Fortnite is one of the most popular games in the history of the medium, enjoyed by children and adults of all ages the world over. As of March 2019, the game boasted 250 million players in total, of which 53% are aged 10-25 across formats. Another interesting statistic is that 15% of school-going players have skipped school to keep playing at some point. That's what the debate surrounding the game's addictiveness is focused on, and it's a discussion that parents and educators are having all over the world.
That's also the context for the comments made by Prince Harry during a visit to the YMCA chapter in London, where he also discussed mental health, danced ballet with children, and called social media more "addictive than drugs and alcohol." The comments have been picked up by numerous outlets in the United Kingdom and the United States, though a video of the exact context of the discussion is nowhere to be found online. It seems to be a predictable string of exaggerations in an effort to raise good PR morale for the British royal family. A more accurate wording of the comments on Fortnite is as follows.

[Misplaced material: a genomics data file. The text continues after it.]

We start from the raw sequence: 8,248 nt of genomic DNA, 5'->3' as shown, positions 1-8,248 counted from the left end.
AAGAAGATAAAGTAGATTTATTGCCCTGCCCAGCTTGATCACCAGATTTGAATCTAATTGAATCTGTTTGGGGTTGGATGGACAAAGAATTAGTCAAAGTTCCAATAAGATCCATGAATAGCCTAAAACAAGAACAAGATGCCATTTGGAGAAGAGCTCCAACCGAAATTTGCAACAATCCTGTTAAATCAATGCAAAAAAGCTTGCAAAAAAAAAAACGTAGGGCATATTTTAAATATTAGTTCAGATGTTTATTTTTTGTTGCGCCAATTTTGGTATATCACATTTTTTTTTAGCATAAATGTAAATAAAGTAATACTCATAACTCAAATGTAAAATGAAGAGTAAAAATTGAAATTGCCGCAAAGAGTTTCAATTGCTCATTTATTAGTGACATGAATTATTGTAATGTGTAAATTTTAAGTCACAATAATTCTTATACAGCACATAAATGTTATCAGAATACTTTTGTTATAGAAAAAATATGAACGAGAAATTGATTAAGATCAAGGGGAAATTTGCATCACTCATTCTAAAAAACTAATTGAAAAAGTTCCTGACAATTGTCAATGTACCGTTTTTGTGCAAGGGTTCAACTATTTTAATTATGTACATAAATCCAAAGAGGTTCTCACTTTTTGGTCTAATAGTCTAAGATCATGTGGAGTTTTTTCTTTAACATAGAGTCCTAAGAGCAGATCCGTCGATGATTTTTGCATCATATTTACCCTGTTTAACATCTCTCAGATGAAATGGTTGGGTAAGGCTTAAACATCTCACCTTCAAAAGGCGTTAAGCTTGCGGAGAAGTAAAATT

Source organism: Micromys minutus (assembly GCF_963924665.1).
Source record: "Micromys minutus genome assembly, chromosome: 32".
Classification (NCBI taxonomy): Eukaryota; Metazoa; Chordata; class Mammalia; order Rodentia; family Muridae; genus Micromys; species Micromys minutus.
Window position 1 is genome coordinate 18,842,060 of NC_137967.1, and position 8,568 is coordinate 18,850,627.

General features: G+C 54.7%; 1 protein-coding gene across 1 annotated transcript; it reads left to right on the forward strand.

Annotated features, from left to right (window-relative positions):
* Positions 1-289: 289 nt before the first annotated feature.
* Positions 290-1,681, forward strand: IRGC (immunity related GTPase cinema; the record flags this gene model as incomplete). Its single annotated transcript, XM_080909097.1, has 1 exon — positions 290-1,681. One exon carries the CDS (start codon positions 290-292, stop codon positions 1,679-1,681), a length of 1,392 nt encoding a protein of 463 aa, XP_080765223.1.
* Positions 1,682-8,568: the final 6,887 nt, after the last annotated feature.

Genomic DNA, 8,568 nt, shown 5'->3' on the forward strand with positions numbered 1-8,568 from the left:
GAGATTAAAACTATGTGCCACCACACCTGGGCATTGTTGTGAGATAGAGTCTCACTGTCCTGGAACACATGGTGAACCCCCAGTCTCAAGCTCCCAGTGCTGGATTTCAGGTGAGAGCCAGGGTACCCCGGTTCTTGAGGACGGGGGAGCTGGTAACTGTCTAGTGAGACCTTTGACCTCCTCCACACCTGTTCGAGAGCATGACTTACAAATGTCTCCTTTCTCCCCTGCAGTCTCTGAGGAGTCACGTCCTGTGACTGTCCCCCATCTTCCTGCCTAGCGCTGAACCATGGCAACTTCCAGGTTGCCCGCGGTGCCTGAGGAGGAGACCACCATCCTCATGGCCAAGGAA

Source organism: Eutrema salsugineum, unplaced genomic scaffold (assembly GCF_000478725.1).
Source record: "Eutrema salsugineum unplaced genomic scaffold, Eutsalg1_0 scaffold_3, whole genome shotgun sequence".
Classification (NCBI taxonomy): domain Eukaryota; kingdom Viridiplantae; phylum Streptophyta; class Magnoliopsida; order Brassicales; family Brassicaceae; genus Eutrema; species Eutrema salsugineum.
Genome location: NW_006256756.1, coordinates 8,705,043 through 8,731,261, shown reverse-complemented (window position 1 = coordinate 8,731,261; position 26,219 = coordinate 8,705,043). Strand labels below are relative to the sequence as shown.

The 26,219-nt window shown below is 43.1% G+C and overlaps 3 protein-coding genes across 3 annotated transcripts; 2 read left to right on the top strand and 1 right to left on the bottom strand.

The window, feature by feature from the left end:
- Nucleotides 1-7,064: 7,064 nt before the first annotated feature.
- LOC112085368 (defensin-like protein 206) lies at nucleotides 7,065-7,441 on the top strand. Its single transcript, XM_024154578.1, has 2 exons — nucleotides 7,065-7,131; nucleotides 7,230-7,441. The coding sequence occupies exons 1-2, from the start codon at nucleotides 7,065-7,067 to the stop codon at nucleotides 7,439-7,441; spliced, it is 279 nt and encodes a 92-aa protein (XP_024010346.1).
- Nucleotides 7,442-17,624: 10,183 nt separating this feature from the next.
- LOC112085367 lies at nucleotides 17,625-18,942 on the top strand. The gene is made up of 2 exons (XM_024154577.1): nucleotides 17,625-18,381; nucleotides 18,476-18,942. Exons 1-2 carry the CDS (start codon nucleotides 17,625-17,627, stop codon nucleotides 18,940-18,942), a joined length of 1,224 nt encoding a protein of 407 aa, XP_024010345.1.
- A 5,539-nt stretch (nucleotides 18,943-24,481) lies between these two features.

A game like Fortnite for instance may not be so good for children. Parents have got their hands up; they don’t know what to do about it. It’s like waiting for the damage to be done and kids turning up on your doorsteps and families being broken down. Fortnite shouldn’t be allowed. Where is the benefit in having that game in your household? [...] It’s created to addict, an addiction to keep you in front of a computer for as long as possible. It’s so irresponsible.Harry isn't alone in this view. Last year the WHO classified a 'gaming disorder' as a mental condition. The issue has been divisive among mental health professionals, though a significant contingent of professionals argued against the classification in a psychology journal, "Video game addiction: The push to pathologize video games." Not that the games industry is entirely blameless in this matter, as there are numerous examples of companies that develop games to exploit compulsive behavior.
Last year, the Chinese multinational Tencent started pushing for background checks for gamers, as well as limiting gaming time in China, under government pressure. This is a practice that's unlikely to be enforced in the Western world, unless the discourse from the likes of Prince Harry and the WHO takes hold, though that same discourse would never be applied toward television or social media in general.
What do you think of Harry's comments? Is discussion against these views still possible, or is it more likely to cause division among children and parents or gamers and non-gamers? Let us know in the comments below!